35. Latour, B., & Woolgar, S. (1979). Laboratory life: The construction of scientific facts. Princeton, NJ: Princeton University Press.Google Scholar
  36. Lave, J., & Wenger, E. (1991). Situated learning: Legitimate peripheral participation. Cambridge: Cambridge University Press.CrossRefGoogle Scholar
  37. Law, J., & Mol, A. (Eds.) (2002). Complexities: Social studies of knowledge practices. Durham: Duke University Press.Google Scholar
  38. Luckin, R. (2010). Re-designing learning contexts: Technology-rich, learner-centred ecologies. New York: Routledge.Google Scholar
  39. Morgan, M. (2011). Travelling facts. In P. Howlett & M. Morgan (Eds.), How well do facts travel? The dissemination of reliable knowledge (pp. 3–39). Cambridge: Cambridge University Press.Google Scholar
  40. Piskurich, G. (2006). Rapid instructional design. San Francisco, CA: Pfeiffer.Google Scholar
  41. Rabardel, P., & Beguin, P. (2005). Instrument mediated activity: From subject development to anthropocentric design. Theoretical issues in ergonomic science, 6(5), 429–461.CrossRefGoogle Scholar
  42. Reigeluth, C., & Carr-Chellman, A. (Eds.) (2009). Instructional design theories and models. Volume 3. New York: Routledge.Google Scholar
  43. Saljo, R. (1999). Learning as the use of tools: A sociocultural perspective on the human-technology link. In K. Littleton & P. Light (Eds.), Learning with computers: Analysing productive interaction (pp. 144–161). London: Routledge.Google Scholar
  44. Sgouropoulou, C., Koutoumanos, T., Goodyear, P., & Skordalakis, E. (2000). Acquiring working knowledge through asynchronous multimedia conferencing. Educational Technology & Society, 3(3).Google Scholar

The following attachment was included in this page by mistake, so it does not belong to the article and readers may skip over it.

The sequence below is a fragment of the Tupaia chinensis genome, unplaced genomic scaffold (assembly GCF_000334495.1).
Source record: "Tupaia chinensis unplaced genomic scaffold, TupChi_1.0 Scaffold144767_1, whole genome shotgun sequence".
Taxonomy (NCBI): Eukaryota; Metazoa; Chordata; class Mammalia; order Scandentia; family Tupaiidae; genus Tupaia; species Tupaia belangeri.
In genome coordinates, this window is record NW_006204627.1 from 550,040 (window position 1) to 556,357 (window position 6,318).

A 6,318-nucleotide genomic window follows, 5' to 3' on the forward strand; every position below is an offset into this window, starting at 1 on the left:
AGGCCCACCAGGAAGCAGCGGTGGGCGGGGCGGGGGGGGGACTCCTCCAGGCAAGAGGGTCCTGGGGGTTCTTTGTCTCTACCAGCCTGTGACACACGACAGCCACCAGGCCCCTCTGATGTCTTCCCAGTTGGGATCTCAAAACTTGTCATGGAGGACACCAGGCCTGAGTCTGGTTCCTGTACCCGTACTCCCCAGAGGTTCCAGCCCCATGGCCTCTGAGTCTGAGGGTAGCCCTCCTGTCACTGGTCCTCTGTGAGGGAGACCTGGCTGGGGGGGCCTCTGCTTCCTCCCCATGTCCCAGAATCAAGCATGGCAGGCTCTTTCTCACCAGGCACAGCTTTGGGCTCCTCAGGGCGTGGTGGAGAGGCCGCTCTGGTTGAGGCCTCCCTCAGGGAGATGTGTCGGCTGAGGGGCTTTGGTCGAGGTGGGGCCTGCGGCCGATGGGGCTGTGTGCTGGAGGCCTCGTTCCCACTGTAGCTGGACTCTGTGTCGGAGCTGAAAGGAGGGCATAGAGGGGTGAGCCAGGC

45. Sorensen, E. (2009). The materiality of learning: Technology and knowledge in educational practice. Cambridge: Cambridge University Press.Google Scholar
  46. Star, S., & Griesemer, J. (1989). Institutional ecology, ‘translations’ and boundary objects. Social Studies of Science, 19(3), 387–420.CrossRefGoogle Scholar
  47. Steeples, C., & Jones, C. (Eds.) (2002). Networked learning: Perspectives and issues. London: Springer.Google Scholar
  48. Sternberg, R., & Horvath, J. (Eds.) (1999). Tacit knowledge in professional practice: Researcher and practitioner perspectives. Mahwah, NJ: Lawrence Erlbaum.Google Scholar
  49. Suchman, L. (2007). Human-machine reconfigurations: Plans and situated actions (2nd ed.). Cambridge: Cambridge University Press.Google Scholar
  50. van Merrienboer, J. (1997). Training complex cognitive skills: A four component instructional design model for technical training. Englewood Cliffs, NJ: Educational Technology Publications.Google Scholar
  51. Voigt, C. (2010). A pattern in the making: The contextual analysis of electronic case-based learning. In P. Goodyear & S. Retalis (Eds.), Technology-enhanced learning: Design patterns and pattern languages (pp. 107–122). Rotterdam: Sense.Google Scholar
  52. Wartofsky, M. (1979). Models: Representation and the scientific understanding. Dordrecht: Reidel.Google Scholar
  53. Wisner, A. (1995). Understanding problem building: Ergonomic work analysis. Ergonomics, 38(3), 595–605.CrossRefGoogle Scholar

Copyright information

© Sense Publishers 2012

Authors and Affiliations

  • Peter Goodyear
    • 1
  • Lina Markauskaite
    • 2
  1. 1.CoCo, Faculty of Education and Social WorkThe University of SydneyAustralia
  2. 2.CoCo, Faculty of Education and Social WorkThe University of SydneyAustralia

Personalised recommendations